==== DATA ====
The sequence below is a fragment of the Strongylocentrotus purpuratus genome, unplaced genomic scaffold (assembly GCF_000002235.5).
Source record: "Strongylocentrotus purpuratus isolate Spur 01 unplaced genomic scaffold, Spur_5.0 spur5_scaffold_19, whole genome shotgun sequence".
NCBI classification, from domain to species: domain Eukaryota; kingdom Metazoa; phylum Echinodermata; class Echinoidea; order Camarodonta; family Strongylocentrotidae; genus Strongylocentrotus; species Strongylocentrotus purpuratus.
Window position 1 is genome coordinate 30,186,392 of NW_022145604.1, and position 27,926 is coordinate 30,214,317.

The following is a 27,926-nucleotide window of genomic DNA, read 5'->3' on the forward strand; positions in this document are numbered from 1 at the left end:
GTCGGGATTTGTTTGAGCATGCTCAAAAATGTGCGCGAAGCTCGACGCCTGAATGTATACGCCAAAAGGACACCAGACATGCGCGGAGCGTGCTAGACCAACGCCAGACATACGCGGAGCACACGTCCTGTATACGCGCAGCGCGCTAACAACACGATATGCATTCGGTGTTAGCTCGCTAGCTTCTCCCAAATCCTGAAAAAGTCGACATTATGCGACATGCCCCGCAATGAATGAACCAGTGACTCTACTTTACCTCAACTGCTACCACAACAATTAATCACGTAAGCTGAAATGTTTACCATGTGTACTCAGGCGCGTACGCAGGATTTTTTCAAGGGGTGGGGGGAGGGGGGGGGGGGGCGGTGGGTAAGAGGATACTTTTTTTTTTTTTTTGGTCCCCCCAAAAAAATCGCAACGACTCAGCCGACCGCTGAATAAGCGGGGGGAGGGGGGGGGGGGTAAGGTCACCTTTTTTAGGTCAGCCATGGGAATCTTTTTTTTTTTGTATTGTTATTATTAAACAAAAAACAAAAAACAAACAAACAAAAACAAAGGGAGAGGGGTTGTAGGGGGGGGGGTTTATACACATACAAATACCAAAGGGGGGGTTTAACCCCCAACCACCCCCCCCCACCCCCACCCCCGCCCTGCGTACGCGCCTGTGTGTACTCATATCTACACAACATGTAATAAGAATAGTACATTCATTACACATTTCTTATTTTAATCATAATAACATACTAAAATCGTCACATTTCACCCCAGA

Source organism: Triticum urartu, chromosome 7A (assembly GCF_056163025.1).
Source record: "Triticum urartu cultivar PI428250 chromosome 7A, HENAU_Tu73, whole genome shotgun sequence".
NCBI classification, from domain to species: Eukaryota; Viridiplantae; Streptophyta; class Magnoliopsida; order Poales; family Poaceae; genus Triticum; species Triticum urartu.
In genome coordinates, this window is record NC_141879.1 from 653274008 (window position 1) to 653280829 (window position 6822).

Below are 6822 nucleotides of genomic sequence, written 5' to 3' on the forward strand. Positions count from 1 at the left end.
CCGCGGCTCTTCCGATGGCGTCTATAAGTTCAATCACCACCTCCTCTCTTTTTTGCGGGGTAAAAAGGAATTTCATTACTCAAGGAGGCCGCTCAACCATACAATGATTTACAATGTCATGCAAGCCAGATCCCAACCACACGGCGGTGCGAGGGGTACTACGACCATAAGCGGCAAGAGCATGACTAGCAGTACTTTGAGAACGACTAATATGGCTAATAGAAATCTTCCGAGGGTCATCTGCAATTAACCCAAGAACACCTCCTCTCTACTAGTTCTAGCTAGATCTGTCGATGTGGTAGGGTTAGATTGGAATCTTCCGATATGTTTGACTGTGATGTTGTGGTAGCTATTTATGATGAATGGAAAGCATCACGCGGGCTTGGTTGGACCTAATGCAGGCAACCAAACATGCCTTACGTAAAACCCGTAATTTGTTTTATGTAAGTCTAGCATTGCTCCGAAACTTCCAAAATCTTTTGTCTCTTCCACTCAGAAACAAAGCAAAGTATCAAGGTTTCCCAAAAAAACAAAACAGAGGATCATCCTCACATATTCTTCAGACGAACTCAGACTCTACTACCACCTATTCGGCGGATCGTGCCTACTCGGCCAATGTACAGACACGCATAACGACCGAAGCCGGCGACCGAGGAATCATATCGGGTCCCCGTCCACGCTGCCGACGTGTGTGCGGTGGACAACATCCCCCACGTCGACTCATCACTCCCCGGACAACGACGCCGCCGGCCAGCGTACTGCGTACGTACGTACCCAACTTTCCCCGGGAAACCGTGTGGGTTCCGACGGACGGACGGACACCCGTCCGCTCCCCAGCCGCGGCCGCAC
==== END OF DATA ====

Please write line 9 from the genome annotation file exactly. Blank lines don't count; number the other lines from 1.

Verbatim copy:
NCBI classification, from domain to species: Eukaryota; Viridiplantae; Streptophyta; class Magnoliopsida; order Poales; family Poaceae; genus Triticum; species Triticum urartu.